Canadian Stocks Little Changed After Record as Commodities Slump

Canadian stocks were little changed, after closing at a record on Aug. 29, as a slump in gold and crude producers offset a rally among banks.

Detour Gold Corp. and Goldcorp Inc. (G), the largest gold producer by market value, retreated at least 4.1 percent as gold fell to a two-month low with a stronger dollar. Suncor Energy Inc. and Canadian Natural Resources Ltd. declined more than 1.5 percent. Bank of Montreal and National Bank of Canada climbed to all-time highs as financial stocks advanced a second day.

The Standard & Poor’s/TSX Composite Index (SPTSX) fell 6.65 points, or less than 0.1 percent, to 15,619.08 at 4 p.m. in Toronto, paring a steeper decline in afternoon trading. The market was closed yesterday for the Labor Day holiday.

Detour Gold dropped 5 percent to C$13 and Goldcorp tumbled 4.1 percent to C$29.27, the biggest drop in five months. Raw-materials shares slumped 1.6 percent as a group to the lowest in seven weeks. The Canadian equities benchmark has surged 15 percent this year, making it the second-best performer among developed equity markets behind Denmark. Trading volume in the S&P/TSX was 9.8 percent above the 30-day average today.

Gold for December delivery decreased 1.7 percent to settle at $1,265 an ounce in New York, the lowest since June. The dollar reached a seven-month high against 10 major currencies.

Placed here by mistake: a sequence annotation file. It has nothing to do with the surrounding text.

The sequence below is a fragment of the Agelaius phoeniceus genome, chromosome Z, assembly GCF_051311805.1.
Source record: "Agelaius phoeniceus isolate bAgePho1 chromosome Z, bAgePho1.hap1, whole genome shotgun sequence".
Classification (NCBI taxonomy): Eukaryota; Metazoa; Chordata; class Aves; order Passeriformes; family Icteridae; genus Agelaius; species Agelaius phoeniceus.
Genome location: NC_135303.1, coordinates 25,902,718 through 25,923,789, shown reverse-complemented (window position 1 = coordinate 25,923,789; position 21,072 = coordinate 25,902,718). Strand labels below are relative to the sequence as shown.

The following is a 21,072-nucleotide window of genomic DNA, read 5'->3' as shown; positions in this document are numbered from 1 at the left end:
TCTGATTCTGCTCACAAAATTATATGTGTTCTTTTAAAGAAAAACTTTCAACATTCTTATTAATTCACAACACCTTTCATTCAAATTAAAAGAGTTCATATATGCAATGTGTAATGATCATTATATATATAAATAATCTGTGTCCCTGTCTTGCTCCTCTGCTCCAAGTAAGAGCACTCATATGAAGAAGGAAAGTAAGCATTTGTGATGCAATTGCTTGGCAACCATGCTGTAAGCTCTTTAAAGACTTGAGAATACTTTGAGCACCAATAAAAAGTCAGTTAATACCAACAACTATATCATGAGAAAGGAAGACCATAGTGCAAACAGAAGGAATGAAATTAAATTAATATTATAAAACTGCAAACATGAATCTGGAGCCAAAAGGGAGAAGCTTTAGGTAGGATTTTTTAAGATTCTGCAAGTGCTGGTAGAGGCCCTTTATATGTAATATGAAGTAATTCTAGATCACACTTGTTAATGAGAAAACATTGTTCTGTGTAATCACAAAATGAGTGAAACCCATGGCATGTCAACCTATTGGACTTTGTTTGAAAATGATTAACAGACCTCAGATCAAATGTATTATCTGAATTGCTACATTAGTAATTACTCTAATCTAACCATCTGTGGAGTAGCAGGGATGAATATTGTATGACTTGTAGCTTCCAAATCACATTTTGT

Athabasca Deal

Athabasca Oil Corp. sank 4 percent to C$7.60, snapping a six-day gain after closing an agreement with PetroChina Co. Aug. 29 to sell the rest of its Dover oil-sands project for C$1.18 billion ($1.08 billion). The deal ended weeks of speculation about whether the Chinese company would pay.

Suncor lost 1.5 percent to C$43.67 and Canadian Natural Resources fell 2.6 percent to C$46.17 as crude for October delivery declined 3.2 percent to $92.88 a barrel in New York.

The Purchasing Managers’ Index in Europe fell to 50.7 in August from 51.8 in July, London-based Markit Economics said yesterday. China’s manufacturing slowed more than estimated last month, while in the U.S., the Institute for Supply Management’s index showed expansion at the fastest pace in three years.

Canadian National Railway Co. advanced 1.3 percent to C$79.10, as the railway operator’s market capitalization of C$64.7 billion eclipsed Suncor’s C$64 billion for the fourth-largest in Canada.

Bombardier Inc. decreased 0.6 percent to C$3.64, the lowest level in a month, after Goldman Sachs Group Inc. analyst Noah Poponak said the aircraft manufacturer may see “inevitable” delays for its CSeries jet.

To contact the reporter on this story: Eric Lam in Toronto at elam87@bloomberg.net

To contact the editors responsible for this story: Lynn Thomasson at lthomasson@bloomberg.net Jeff Sutherland

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